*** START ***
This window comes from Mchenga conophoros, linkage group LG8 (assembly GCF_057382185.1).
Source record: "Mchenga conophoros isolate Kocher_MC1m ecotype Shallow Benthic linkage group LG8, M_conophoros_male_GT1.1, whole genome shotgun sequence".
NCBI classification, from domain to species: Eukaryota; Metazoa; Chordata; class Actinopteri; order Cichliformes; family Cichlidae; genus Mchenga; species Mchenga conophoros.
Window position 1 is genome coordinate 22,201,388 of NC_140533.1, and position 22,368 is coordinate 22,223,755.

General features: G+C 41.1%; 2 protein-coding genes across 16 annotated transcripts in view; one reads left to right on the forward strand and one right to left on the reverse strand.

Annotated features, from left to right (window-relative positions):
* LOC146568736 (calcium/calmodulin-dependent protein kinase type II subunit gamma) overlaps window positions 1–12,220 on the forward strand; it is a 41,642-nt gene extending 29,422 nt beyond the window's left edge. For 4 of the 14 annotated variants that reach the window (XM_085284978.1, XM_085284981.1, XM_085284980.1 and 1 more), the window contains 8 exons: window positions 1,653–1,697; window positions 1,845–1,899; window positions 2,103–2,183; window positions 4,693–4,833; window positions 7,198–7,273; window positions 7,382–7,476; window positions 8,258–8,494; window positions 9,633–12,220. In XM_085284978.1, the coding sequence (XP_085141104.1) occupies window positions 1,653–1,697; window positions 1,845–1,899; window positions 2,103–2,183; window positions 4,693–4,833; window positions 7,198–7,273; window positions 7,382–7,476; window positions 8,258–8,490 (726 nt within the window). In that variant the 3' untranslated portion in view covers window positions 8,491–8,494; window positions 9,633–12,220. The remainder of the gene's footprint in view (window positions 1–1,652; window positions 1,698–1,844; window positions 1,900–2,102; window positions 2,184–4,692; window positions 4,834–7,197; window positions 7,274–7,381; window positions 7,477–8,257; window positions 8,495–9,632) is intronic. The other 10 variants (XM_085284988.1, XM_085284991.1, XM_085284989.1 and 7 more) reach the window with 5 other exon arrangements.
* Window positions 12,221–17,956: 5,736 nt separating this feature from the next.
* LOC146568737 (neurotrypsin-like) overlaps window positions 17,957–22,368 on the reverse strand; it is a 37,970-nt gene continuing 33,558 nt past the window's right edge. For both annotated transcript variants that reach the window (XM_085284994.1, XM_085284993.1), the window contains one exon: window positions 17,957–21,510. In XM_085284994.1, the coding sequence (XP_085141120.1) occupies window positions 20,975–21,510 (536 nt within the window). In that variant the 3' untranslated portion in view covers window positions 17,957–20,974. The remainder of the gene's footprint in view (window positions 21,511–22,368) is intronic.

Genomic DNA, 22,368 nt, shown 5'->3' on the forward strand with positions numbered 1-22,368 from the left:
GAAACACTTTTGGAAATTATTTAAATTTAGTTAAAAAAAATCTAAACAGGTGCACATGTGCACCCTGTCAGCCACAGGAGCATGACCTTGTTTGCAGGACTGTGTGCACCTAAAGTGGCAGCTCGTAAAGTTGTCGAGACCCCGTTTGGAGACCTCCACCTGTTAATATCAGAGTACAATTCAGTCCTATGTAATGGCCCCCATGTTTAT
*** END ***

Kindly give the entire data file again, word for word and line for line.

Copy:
This window comes from Mchenga conophoros, linkage group LG8 (assembly GCF_057382185.1).
Source record: "Mchenga conophoros isolate Kocher_MC1m ecotype Shallow Benthic linkage group LG8, M_conophoros_male_GT1.1, whole genome shotgun sequence".
NCBI classification, from domain to species: Eukaryota; Metazoa; Chordata; class Actinopteri; order Cichliformes; family Cichlidae; genus Mchenga; species Mchenga conophoros.
Window position 1 is genome coordinate 22,201,388 of NC_140533.1, and position 22,368 is coordinate 22,223,755.

General features: G+C 41.1%; 2 protein-coding genes across 16 annotated transcripts in view; one reads left to right on the forward strand and one right to left on the reverse strand.

Annotated features, from left to right (window-relative positions):
* LOC146568736 (calcium/calmodulin-dependent protein kinase type II subunit gamma) overlaps window positions 1–12,220 on the forward strand; it is a 41,642-nt gene extending 29,422 nt beyond the window's left edge. For 4 of the 14 annotated variants that reach the window (XM_085284978.1, XM_085284981.1, XM_085284980.1 and 1 more), the window contains 8 exons: window positions 1,653–1,697; window positions 1,845–1,899; window positions 2,103–2,183; window positions 4,693–4,833; window positions 7,198–7,273; window positions 7,382–7,476; window positions 8,258–8,494; window positions 9,633–12,220. In XM_085284978.1, the coding sequence (XP_085141104.1) occupies window positions 1,653–1,697; window positions 1,845–1,899; window positions 2,103–2,183; window positions 4,693–4,833; window positions 7,198–7,273; window positions 7,382–7,476; window positions 8,258–8,490 (726 nt within the window). In that variant the 3' untranslated portion in view covers window positions 8,491–8,494; window positions 9,633–12,220. The remainder of the gene's footprint in view (window positions 1–1,652; window positions 1,698–1,844; window positions 1,900–2,102; window positions 2,184–4,692; window positions 4,834–7,197; window positions 7,274–7,381; window positions 7,477–8,257; window positions 8,495–9,632) is intronic. The other 10 variants (XM_085284988.1, XM_085284991.1, XM_085284989.1 and 7 more) reach the window with 5 other exon arrangements.
* Window positions 12,221–17,956: 5,736 nt separating this feature from the next.
* LOC146568737 (neurotrypsin-like) overlaps window positions 17,957–22,368 on the reverse strand; it is a 37,970-nt gene continuing 33,558 nt past the window's right edge. For both annotated transcript variants that reach the window (XM_085284994.1, XM_085284993.1), the window contains one exon: window positions 17,957–21,510. In XM_085284994.1, the coding sequence (XP_085141120.1) occupies window positions 20,975–21,510 (536 nt within the window). In that variant the 3' untranslated portion in view covers window positions 17,957–20,974. The remainder of the gene's footprint in view (window positions 21,511–22,368) is intronic.

Genomic DNA, 22,368 nt, shown 5'->3' on the forward strand with positions numbered 1-22,368 from the left:
GAAACACTTTTGGAAATTATTTAAATTTAGTTAAAAAAAATCTAAACAGGTGCACATGTGCACCCTGTCAGCCACAGGAGCATGACCTTGTTTGCAGGACTGTGTGCACCTAAAGTGGCAGCTCGTAAAGTTGTCGAGACCCCGTTTGGAGACCTCCACCTGTTAATATCAGAGTACAATTCAGTCCTATGTAATGGCCCCCATGTTTAT